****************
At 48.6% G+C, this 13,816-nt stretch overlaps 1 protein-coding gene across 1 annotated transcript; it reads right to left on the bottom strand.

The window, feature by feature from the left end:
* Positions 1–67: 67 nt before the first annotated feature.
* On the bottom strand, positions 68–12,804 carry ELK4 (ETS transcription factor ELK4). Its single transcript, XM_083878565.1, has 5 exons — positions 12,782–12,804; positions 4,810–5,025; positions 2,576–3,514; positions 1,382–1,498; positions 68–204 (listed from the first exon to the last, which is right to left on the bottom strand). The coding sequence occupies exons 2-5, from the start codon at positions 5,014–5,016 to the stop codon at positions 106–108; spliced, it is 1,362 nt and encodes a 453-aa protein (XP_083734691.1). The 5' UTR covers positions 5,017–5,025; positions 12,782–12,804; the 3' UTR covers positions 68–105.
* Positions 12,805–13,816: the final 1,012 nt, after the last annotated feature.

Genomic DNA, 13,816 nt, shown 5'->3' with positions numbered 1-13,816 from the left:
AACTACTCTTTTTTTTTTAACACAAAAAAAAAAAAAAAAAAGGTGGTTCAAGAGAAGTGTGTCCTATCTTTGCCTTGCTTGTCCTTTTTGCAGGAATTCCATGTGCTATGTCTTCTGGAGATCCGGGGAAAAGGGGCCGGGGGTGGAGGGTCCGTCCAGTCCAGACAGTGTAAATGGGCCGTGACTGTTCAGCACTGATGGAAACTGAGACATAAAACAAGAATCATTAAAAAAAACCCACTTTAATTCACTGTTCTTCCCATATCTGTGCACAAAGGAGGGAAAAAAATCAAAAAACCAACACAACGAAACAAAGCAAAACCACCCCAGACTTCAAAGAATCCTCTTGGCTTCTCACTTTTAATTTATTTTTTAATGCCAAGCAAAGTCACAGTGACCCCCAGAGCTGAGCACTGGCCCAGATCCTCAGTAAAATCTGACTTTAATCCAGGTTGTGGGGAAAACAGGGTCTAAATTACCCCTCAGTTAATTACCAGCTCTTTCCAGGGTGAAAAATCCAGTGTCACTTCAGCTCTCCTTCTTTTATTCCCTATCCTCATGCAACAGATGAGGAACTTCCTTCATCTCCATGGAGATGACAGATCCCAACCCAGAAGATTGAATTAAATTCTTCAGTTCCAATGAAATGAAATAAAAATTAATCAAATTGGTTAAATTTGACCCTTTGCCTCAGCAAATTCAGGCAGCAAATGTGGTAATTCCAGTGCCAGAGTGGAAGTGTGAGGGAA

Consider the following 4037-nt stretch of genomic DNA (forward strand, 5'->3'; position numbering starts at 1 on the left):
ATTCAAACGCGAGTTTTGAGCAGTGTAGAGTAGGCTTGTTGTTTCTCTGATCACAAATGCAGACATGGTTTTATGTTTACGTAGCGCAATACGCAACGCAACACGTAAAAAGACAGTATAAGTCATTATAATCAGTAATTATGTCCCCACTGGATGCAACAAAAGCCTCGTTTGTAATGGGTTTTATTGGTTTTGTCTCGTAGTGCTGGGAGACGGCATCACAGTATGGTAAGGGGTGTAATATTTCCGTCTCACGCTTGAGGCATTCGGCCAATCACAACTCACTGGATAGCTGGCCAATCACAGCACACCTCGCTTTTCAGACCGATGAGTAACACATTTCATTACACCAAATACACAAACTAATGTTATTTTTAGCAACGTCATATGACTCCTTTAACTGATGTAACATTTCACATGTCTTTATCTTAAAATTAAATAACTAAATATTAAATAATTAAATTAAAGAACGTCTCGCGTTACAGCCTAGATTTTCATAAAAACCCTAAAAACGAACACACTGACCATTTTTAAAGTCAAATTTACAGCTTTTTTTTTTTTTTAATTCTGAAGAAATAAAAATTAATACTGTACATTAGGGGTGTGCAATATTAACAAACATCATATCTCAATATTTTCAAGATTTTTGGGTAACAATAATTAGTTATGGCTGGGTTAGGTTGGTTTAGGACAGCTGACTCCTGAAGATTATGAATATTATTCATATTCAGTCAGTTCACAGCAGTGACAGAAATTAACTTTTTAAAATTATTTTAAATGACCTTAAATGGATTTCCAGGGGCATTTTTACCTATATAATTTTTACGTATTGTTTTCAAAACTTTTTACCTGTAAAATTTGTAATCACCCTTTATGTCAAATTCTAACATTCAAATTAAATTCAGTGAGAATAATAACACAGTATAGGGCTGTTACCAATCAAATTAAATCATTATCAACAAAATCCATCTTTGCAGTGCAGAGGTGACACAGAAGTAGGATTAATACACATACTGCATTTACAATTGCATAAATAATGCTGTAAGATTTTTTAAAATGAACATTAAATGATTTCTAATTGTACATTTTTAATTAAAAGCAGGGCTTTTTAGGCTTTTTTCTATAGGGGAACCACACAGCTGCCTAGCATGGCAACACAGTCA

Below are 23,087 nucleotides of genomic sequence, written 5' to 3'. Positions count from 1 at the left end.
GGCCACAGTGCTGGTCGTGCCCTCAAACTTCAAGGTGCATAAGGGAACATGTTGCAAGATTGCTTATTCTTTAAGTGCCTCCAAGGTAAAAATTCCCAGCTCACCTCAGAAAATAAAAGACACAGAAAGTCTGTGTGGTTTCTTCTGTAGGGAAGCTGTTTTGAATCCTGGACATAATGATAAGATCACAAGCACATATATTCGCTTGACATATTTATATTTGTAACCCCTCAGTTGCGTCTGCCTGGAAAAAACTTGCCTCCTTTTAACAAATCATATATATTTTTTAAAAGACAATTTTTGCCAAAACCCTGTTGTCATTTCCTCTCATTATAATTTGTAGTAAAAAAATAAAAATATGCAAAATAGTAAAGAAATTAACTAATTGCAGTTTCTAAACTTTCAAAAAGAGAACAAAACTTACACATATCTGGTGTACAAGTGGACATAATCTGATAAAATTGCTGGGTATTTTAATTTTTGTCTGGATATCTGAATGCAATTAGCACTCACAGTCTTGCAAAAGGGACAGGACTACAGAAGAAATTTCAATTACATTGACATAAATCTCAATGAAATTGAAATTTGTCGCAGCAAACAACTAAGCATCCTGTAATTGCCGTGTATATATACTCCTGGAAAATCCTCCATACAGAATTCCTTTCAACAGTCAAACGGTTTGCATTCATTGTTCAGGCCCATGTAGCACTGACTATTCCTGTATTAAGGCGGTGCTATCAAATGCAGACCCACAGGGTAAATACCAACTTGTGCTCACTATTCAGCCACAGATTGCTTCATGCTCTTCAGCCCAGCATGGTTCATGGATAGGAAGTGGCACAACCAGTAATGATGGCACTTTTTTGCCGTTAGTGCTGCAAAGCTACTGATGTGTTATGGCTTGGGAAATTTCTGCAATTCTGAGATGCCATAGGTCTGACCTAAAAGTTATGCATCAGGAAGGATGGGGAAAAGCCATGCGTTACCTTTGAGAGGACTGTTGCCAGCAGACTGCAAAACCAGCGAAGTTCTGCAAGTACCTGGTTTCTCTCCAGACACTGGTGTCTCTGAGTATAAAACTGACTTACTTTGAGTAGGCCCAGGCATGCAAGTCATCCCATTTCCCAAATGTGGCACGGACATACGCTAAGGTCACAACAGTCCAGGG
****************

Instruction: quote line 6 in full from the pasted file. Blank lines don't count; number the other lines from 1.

Genomic DNA, 13,816 nt, shown 5'->3' with positions numbered 1-13,816 from the left: